FORECASTERS are warning residents along Australia’s east coast of the potential for very dangerous weather conditions from late tomorrow.
Areas from Rockhampton in Queensland all the way down to the NSW/Victorian border have the potential to see over 150mm of rain over the weekend.
Isolated areas could see 250mm plus which could lead to flash flooding.
A surface trough will begin cause areas of heavy rain and storms in central QLD from Friday and rapidly spread south over more populated areas.
QLD Weather bureau senior forecaster Michael Knepp told Weatherzone a trough looked set to bring intense rain and flash-flooding across the region (SE QLD), with the majority of rain happening over a period of 12 hours from about lunchtime on Saturday through to the evening.
“We are looking at a very significant weather event across southeast Queensland – I cannot stress this enough,” he said.
Brisbane residents can expect up to 100mm of rain on Sunday alone.
Further south the entire NSW coast is likely to cop a drenching, but it’s still uncertain where the worst of the weather will hit.
The NSW Bureau of Meteorology is predicting that areas in the north of the state will see over 200mm of rain on the weekend with slightly lower falls further south.
Sydney is forecast to receive over 100mm, but this could rise depending on the movement of the trough and formation of east coast lows.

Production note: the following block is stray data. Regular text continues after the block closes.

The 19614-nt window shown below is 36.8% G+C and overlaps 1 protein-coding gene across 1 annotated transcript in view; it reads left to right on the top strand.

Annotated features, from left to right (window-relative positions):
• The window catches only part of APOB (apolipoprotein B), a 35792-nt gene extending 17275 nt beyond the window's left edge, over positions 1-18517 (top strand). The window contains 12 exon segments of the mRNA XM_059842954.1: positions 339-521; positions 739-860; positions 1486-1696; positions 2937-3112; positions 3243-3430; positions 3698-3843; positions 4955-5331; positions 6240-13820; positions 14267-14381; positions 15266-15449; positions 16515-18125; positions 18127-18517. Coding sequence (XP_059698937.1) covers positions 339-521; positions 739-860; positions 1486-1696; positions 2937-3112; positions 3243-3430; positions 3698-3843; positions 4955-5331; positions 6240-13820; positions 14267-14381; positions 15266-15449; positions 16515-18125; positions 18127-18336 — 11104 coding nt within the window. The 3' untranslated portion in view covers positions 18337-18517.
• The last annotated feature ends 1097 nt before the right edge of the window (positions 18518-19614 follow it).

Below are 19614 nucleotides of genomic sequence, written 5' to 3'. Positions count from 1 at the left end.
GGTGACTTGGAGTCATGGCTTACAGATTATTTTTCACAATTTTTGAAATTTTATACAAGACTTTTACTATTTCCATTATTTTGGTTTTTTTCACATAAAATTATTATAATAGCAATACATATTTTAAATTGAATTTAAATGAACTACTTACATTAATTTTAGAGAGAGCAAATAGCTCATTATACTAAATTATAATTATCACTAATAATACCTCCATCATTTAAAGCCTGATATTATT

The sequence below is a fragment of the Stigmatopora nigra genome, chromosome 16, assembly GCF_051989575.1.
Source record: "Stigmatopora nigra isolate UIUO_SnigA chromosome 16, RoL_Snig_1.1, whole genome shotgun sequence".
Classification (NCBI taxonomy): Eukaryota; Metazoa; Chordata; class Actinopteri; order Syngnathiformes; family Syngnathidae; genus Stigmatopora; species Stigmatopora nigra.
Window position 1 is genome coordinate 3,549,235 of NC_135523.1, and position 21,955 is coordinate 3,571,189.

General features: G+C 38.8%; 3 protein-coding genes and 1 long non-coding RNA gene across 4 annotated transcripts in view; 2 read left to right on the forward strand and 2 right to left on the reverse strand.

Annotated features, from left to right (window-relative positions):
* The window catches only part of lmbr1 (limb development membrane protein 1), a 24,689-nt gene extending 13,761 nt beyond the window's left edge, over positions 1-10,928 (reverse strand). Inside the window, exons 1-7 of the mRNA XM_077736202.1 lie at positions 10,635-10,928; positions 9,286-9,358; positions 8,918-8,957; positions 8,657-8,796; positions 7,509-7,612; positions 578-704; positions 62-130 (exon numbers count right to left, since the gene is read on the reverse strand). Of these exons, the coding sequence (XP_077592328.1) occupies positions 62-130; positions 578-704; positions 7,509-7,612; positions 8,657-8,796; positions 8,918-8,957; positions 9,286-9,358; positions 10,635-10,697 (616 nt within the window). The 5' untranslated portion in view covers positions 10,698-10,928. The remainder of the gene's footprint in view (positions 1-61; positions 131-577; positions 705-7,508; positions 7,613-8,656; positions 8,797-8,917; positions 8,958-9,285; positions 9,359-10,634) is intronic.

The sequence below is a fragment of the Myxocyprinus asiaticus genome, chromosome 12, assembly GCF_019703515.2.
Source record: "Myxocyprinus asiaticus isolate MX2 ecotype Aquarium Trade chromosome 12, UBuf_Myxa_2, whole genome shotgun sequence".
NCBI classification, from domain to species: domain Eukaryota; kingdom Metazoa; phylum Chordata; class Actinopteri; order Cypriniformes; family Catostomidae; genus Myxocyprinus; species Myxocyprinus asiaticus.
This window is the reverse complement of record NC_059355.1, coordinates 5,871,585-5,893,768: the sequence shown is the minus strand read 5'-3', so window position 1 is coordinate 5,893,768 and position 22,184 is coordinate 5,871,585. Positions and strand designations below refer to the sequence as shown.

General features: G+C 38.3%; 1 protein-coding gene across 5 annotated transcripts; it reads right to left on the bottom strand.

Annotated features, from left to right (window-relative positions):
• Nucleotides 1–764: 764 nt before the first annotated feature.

Eastern parts of Victoria and Tasmania will also feel the affects of the systems but conditions in these states, at the moment, don’t look to be severe.
Official warnings are expected to be issued as the conditions deteriorate closer to the weekend.
Meanwhile, the wild weather comes off the back of the warmest autumn on record.
The mean temperature between March and the end of May hit a fresh high of 23.86C, with records set in Queensland, NSW, Victoria and the Northern Territory.
Thermometers hovered 1.86C above average, the biggest climb above an average seasonal temperature since spring 2014.
Some of the hottest temperatures were recorded during the prolonged heatwave in March, with Mardie in Western Australia’s north hitting a scorching 47C, the Bureau of Meteorology said.
Dr Karl Braganza, the bureau’s manager climate monitoring, says a strong El Niño and global warming pushed thermometers to their highest levels for autumn since records began in 1910.
“Everywhere except the southwestern corner of the continent was exceptionally warm,” he told AAP on Wednesday.
But with the El Niño weather pattern now over in the Pacific region and the bureau forecasting a normal winter, after this wild first weekend in the east.